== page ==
"The universal principles take down the barrier to entry so it's not so sophisticated. It becomes more inclusive," Friend explains. "Another big difference you'll notice with Anusara and other styles is how a teacher treats his student. Instead of saying, 'You're out of alignment, you need to be corrected', we say something like, 'Hey buddy, it's evident you're a beginner, but you're doing pretty good, so let me help you get better. Let me encourage you'. We want people to feel they're doing something amazing."
To traditionalists, this sounds a wee bit like dumbing down. Indeed, aficionados of rival styles sometimes dub Anusara "yoga lite". They also carp about his business savvy: Anusara is a registered trademark, and all teachers must pay him an annual fee to use its name. Some say he sums up the way that yoga's emergence as a commercialised western leisure pursuit is drawing it away from its freewheeling eastern roots.
"When you become successful, then the criticism will come," he says, when I raise the issue. "Tomatoes will hit people who stick their head above the parapet. When people ask, 'Why do you have licensing?', I can kind of see their point: yoga is a spiritual practice and it might seem contradictory to trademark it. But from where I'm sitting, things are different. When people go to an Anusara class, they've got to know what they're going to get. They've got to know they can rely on a high standard. That's why I trademarked Anusara. And without that, I don't believe it would have done so well."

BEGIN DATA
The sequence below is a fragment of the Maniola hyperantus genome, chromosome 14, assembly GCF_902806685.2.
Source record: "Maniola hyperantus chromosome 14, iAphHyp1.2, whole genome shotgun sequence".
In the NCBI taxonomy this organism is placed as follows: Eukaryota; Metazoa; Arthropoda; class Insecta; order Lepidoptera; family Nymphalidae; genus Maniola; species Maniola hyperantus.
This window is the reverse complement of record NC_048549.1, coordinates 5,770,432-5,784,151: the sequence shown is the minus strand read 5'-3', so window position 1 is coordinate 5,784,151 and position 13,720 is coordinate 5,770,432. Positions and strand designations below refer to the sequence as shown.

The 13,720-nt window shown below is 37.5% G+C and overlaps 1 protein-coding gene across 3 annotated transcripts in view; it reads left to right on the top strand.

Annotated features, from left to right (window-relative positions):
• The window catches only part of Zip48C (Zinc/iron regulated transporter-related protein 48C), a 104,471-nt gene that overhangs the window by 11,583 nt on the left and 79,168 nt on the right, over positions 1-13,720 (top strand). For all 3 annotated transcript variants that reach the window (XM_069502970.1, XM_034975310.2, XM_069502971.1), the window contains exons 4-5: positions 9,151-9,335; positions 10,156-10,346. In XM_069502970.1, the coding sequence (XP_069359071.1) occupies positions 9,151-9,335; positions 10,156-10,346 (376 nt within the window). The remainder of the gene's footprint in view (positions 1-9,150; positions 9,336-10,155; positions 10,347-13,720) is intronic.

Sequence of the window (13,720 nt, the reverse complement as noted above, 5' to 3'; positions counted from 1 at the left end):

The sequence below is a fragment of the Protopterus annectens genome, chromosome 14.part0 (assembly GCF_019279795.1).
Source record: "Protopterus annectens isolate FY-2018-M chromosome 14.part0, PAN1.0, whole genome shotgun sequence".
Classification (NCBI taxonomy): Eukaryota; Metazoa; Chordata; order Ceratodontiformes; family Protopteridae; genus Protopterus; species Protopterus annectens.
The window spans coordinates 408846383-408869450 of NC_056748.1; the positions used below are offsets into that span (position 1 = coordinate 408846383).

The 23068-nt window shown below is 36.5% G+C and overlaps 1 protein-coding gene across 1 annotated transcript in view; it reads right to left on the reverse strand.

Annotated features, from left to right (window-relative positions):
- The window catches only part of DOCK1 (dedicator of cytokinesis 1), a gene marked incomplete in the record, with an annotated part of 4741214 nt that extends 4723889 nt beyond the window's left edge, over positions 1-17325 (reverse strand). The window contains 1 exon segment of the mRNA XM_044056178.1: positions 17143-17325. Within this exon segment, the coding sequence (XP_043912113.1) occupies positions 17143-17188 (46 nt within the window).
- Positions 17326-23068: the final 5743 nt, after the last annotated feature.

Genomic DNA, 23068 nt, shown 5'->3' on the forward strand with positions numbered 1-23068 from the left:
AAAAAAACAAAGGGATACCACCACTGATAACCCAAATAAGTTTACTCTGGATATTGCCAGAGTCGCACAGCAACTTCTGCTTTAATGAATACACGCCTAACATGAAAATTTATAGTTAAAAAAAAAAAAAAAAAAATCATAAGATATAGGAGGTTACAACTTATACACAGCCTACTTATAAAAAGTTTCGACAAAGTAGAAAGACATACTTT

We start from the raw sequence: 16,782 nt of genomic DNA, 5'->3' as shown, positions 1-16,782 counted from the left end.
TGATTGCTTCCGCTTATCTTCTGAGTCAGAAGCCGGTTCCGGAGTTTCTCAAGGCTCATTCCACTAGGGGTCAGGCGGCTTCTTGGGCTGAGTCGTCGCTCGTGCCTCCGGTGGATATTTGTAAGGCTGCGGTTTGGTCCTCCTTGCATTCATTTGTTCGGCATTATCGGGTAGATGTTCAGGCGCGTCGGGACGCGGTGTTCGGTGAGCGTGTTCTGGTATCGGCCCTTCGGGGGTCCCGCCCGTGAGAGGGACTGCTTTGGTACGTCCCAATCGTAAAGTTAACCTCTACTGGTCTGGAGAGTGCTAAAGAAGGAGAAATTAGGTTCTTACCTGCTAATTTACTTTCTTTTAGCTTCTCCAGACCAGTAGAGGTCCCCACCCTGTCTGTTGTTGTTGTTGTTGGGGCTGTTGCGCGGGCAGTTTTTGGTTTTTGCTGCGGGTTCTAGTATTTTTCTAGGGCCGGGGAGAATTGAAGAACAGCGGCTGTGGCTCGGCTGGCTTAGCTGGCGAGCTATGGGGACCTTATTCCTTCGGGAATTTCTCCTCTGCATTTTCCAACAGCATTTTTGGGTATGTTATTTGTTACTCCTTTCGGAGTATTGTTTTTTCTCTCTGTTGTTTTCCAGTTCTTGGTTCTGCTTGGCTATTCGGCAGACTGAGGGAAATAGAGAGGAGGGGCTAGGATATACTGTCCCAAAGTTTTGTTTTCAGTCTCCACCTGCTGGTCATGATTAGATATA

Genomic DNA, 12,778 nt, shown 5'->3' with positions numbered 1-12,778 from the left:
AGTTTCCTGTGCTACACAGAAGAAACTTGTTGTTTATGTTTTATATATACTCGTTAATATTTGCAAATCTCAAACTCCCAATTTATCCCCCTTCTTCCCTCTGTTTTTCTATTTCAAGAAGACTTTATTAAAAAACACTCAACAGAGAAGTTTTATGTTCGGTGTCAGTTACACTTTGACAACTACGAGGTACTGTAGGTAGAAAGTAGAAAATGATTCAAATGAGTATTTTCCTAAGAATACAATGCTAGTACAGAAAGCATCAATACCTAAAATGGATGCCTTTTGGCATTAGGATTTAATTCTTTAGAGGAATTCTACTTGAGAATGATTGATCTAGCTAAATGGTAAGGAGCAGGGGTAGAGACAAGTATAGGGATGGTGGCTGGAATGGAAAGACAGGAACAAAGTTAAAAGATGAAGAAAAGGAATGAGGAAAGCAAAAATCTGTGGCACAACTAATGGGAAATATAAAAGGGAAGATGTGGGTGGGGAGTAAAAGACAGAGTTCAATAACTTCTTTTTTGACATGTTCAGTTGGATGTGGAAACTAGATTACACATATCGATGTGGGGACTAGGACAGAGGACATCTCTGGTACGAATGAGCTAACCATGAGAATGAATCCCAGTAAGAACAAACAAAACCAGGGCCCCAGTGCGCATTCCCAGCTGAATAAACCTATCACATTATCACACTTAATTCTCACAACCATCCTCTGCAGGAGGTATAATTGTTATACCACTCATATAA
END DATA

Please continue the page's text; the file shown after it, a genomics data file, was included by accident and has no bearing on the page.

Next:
In any case, Friend argues, Anusara is hardly a rip-off franchise: licensed teachers pay the firm a retainer of just $100 a year. He draws only a modest salary from Anusara (which employs 25 full-time staff in Texas) and is not flying in private jets, driving expensive cars, or wearing designer clothes. The vast majority of his income is derived from teaching and holding seminars. Critics are motivated largely, he says, by jealousy.
"To be honest, some other people in the yoga world don't have anything proper to criticise me for, so they say things like, 'He's too nice to students', or 'Can you believe that people actually applaud in his class?'. It's so annoying. People want to criticise me because I let a class applaud some student who finally got up in a handstand? Well, you know what? I'll take that criticism every day."
John Philp, the author of the book Yoga Inc, which explored the commercialisation of the pursuit, describes Friend as robust in his efforts to protect the brand of Anusara, but says his pursuit of financial reward pales into insignificance when compared to rival star yogis, such as Bikram Choudhury, the multi-millionaire creator of Bikram yoga, who has fought a slew of very public lawsuits and copyright battles.
"What people find ridiculous is when someone tells them this isn't a business but is instead a spiritual enterprise, then tries to sell them yoga mats and chakra panties," says Philp. "Does John Friend do that? A little. But nothing like Bikram. John Friend is a pretty affable guy. He's quite open about what he's doing with the brand, and he behaves pretty gracefully. He wouldn't get involved in some of the tawdry battles that Bikram did, and is nowhere near as bombastic."